Surviving a Science Fictional Year: Snowpiercer

Before I talk about the movie, I need to say that I feel the direction of the blog is changing. When I first started (and for, like, 2 months I did this), the goal was to watch a movie every day. My thought was, “Hey, as a stay at home dad (or a SAHD), this isn’t a problem.” False. It is very problem, such impossible. Wow. I’ve had to scale back my expectations of what I assumed was possible, hence the once a month gig that it is now.

The second is my analysis of the transcendent in science fiction. That’s still the goal, but I’m noticing that my assumption of the “transcendent” often translates to “interpreting everything as a Gnostic parable” (for example, see the second half of my Snowpiercer jam), which might be just fine. Not always – for example, the direction my Terminator analyses went surprised me – but frequently I think you’ll be getting a crash course in what gnosticism looks like via the movies I watch. Ergo, I think I’m going to continue calling it the Science Fictional Year despite the content having changed so drastically for continuity’s sake.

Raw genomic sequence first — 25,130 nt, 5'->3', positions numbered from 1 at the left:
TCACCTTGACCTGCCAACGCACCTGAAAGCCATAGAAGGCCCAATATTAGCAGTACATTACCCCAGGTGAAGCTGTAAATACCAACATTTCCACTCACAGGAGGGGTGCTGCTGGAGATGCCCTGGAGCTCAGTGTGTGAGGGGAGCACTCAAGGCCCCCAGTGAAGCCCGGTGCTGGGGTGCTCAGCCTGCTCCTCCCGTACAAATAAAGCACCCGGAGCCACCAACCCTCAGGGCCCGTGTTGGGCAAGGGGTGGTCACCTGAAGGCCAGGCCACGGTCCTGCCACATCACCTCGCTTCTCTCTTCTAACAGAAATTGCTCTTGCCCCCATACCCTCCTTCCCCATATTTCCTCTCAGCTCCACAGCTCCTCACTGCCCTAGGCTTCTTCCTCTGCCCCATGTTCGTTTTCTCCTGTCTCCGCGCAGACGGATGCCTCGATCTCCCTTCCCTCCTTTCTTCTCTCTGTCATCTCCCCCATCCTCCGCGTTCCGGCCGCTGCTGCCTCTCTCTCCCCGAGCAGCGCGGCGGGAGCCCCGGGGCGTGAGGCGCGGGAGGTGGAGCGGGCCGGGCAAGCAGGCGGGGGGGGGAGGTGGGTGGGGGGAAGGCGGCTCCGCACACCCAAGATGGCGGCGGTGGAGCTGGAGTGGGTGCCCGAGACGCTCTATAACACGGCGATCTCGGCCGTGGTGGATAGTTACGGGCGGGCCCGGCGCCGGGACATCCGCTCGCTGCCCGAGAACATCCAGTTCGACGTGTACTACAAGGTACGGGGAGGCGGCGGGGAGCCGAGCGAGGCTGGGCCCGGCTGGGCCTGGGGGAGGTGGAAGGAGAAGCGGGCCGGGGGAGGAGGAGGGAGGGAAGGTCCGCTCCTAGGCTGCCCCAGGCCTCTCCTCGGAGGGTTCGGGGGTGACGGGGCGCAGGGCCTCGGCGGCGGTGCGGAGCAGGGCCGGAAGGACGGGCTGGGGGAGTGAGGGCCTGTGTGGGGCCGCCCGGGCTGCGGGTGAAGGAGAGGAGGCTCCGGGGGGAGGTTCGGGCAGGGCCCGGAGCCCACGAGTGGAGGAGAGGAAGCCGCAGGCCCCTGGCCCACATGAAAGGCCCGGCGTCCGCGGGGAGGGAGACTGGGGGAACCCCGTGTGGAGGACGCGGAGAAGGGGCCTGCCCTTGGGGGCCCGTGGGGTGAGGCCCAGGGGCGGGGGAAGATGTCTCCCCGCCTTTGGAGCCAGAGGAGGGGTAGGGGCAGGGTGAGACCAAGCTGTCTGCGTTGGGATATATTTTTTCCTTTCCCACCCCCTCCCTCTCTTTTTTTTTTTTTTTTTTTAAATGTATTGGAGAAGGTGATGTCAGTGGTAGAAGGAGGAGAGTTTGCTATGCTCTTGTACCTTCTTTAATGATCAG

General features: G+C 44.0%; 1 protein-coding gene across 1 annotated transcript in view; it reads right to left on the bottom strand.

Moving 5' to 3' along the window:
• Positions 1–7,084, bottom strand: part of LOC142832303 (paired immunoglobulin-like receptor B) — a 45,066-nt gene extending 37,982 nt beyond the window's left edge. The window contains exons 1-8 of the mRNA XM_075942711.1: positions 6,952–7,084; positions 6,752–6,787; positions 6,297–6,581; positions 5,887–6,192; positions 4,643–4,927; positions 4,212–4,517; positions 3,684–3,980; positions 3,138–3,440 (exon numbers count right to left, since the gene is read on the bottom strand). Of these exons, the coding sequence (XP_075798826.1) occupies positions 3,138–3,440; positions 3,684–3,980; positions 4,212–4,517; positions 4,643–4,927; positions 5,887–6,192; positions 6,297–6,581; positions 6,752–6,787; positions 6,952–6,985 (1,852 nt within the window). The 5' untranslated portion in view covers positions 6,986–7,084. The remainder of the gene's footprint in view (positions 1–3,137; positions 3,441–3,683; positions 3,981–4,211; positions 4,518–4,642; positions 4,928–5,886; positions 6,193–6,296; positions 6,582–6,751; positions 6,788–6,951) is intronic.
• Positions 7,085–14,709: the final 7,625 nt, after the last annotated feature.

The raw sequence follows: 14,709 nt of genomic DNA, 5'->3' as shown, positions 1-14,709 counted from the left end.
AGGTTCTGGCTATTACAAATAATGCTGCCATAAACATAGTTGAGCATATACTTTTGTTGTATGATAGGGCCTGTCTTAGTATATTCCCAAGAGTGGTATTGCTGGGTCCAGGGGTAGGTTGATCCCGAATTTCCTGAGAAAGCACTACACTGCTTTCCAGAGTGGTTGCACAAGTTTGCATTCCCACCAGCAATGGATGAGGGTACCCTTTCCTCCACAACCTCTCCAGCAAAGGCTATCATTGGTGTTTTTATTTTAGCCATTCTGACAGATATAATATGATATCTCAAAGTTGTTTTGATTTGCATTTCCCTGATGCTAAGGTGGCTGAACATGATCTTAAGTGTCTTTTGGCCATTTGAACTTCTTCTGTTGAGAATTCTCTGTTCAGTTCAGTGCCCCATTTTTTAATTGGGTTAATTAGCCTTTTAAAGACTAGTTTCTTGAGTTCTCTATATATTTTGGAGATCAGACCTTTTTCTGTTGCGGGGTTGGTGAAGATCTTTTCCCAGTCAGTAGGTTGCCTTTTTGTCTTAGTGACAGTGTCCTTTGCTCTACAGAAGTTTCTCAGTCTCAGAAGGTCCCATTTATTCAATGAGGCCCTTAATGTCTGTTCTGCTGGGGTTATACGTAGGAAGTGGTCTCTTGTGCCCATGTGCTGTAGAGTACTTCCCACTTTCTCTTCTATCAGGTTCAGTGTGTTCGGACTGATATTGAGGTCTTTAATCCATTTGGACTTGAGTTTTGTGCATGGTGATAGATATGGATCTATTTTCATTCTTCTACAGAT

Without further adieu, enjoy. Or don’t. I’m not your boss.

(Click below for Snowpiercer as political allegory)

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jh montgomery

I'm a guy with opinions. Some of those are about science fiction. Like a voice shouting into a hurricane of voices, I write about science fiction for Hush Comics. I grew up watching the original Star Trek with my mom in our basement. I have shockingly few memories of it, apart from the silver and gray grid covered VHS boxes old Star Trek tapes came in, but it left it's mark forever. My first memory of being in a movie theater was Star Trek V: The Final Frontier. A group entered dressed as the crew of Star Trek, acting the part (the man dressed in Vulcan robes addressing the man with a middle-aged lesbian perm as captain). I nearly lost my mind with the excitement of sharing a theater with Leonard Nimoy. No no, my mom would tell me: that's someone dressing up. Impossible. Later, I would walk in on my parents watching the wrong movie at the wrong moment and be mortally terrified of alien abductions from the age of eight to thirteen. This fear was so strong, I couldn't watch the X-Files until it came to Netflix. As a teenager, hearing the theme song coming from another room in the house would give me anxiety. Science fiction, at its best is the pursuit, and evolution, toward transcendance: cultural, technological, spiritual. Transcendance marked me early, and forever.

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